TEXAS VIEW: Checks and balances are importantTHE POINT — Trump shouldn’t tar the judiciary with broad strokes and commentary.

President Donald Trump’s disparagement of courts with which he disagrees might easily be dismissed as the usual Twitter tantrums but for the potential outcome — an erosion of the checks and balances that courts enforce.
The president has slammed a jurist who ruled against his ban on refugees from seven countries, referring to him as a “so-called” judge. He then set up the courts as the fall guys if and when the next terrorist attack on U.S. soil occurs. Before it even ruled Thursday against the ban, the president labeled as “disgraceful” the three-judge panel hearing the appeal and said judges are tainted by politics.
When he was campaigning, he infamously imposed an ethnic fitness test on a judge who was hearing the Trump University case, which has since been settled with the “university” paying former clients. The judge was biased, Trump said, because he is “Mexican.” Federal Judge Gonzalo Curiel, a Mexican-American, was born in Indiana.
The only silver lining from this rhetoric is that the president’s Supreme Court nominee, Neil Gorsuch, told a senator that he found Trump’s attacks on the courts “disheartening” and “demoralizing.” This is an indication that Gorsuch might actually be a Supreme Court justice who defends the judiciary’s independence in the face of such attacks.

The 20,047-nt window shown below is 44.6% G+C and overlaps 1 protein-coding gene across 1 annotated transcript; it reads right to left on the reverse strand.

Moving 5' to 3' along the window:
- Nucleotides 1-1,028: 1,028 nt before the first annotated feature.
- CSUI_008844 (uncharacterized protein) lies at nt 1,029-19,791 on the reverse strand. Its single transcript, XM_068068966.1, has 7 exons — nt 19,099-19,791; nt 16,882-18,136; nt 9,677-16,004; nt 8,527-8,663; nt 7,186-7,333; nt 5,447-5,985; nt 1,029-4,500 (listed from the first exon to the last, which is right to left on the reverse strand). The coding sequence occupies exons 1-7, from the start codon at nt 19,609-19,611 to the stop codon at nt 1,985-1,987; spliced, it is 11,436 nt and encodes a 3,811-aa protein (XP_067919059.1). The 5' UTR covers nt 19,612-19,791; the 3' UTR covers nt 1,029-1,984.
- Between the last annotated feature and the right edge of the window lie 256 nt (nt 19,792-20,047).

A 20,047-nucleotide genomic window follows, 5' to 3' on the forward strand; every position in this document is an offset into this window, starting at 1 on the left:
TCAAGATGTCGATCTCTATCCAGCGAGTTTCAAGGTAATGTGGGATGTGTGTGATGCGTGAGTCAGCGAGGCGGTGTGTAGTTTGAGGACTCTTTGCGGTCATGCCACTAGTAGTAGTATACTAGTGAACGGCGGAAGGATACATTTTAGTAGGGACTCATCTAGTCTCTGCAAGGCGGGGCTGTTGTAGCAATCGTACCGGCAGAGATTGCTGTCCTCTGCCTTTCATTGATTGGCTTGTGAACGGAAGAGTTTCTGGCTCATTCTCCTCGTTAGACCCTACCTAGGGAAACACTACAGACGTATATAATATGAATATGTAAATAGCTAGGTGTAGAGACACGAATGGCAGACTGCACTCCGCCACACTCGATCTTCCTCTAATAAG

Gorsuch made these comments in a private conversation with Sen. Richard Blumenthal, D-Connecticut, who disclosed them to reporters. Trump promptly questioned Blumenthal’s credibility, but Gorsuch’s statement was confirmed by a person in attendance tasked by the White House to shepherd the nominee through the process.
Later, the White House said Gorsuch was not talking about the president specifically but about criticism generally of the judiciary. OK, but that’s not how the listeners interpreted it, and the president who nominated him is among those doing the criticizing.
By tarring the judiciary broadly as “political,” Trump’s comments have the potential to chill the independence of federal judges. Stalwart judges will not succumb — that’s why lifetime appointments are necessary — but not all judges fall into that category.
Two things have to happen here. Federal judges must stand up to the pressure. And when they do, the president must honor the authority conferred on them by the U.S. Constitution he says he reveres. Other presidents have disagreed with court rulings, but not in this fashion. Trump’s words should show the nation he recognizes the vital role courts play.